Saturday was spent in the sunshine again, at the NPS Area 13 show at Onley, where my daughter Alice and the unstoppable Shaun (Tynymor Twm Sion Catti to give him his full title) took the junior working hunter pony championship. Sunday was another outing, this time to the BSPS Area 9a Hereford Marches show at Malvern. Alice had a great day, picking up two Royal International tickets - she won the first ridden on Birtley Rainbow Quest (below) and the nursery stakes on the fabulous Shauny, my how we love him. A couple of bottles of fizz just had to be drunk to celebrate a really super day.
Monday was back to the grindstone preparing for my first show of the year. We have a new lorry packed with Alice's clothes. Would there be a small space for mine and Dad's?! A frenzy of riding, bathing, tack cleaning and loading got us all finished in good time and prepared for the next day.
On Tuesday we set off to the Addington Spring Festival, which went well. Sir Rubens, a very exciting prospect purchased from his breeder last autumn, won the four-year-old class. He behaved impeccably and I was delighted with him, a real star in the making. My Dad [David Tatlow] then won the lightweight novice with Marjorie Glasgow's chestnut gelding Gilly's Boy, who then went on to be novice champion at his first show ever.
Wednesday we were back at Addington with Gilly's Boy, this time to be ridden side-saddle by me. He duly won his class, taking the Royal International ticket. He is going to be one to watch I hope this season.
I did not hang around as there was a lunch invitation at the back of my mind with some friends at Daylesford. A quick change and off to meet Anne Leaver, Jackie Berry and Hayley Hankey for a sunny lunch. Not much horse chat actually just a quick acknowledgement of the success and onto the rose wine! Fantastic food and company, what a way to round off a brilliant few days.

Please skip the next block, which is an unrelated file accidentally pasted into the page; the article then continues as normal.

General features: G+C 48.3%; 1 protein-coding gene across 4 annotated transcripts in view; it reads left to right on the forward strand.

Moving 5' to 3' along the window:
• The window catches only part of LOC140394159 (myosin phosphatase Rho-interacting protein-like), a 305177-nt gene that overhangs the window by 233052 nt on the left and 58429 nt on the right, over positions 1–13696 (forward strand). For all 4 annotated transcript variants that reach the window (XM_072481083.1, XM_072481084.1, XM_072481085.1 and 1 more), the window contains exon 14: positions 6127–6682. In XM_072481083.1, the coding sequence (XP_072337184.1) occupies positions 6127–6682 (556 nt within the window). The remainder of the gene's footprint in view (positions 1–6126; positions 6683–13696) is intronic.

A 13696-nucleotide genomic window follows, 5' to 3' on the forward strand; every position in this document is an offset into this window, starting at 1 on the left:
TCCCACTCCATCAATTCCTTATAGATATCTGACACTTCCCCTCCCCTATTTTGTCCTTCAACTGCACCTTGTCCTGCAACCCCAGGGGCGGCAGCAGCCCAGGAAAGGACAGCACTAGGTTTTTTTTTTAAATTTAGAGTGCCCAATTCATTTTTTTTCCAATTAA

I have been very busy since my last blog, not just with the horses but socially as well. The highlight of the latter was my nephew Lewis' first birthday. I think next year's present could be a pony!
I most definitely (in my eyes) have the best job in the world. For me, life doesn't get much better than training my wonderful horses in the glorious sun shine. When the sun is out everything just feels so much better. I love seeing the horses relaxing out in the fields with the sun on their backs.
I only have one horse left from the 'Unique' days, and that is the very talented Diaghilev (Eric). He is owned by Terry and Judith Payne, and I have ridden him for the past four years so he is very much thought of as part of the family. Eric's pet hate is the sweeping brush! He can be quite grumpy in the stable but the more shows he is doing the less grumpy he gets, proving just how much he loves competing. We all think a lot of Eric and he most definitely has the ability to jump on Nation Cup teams for Britain, so this his main aim over the next 18 months.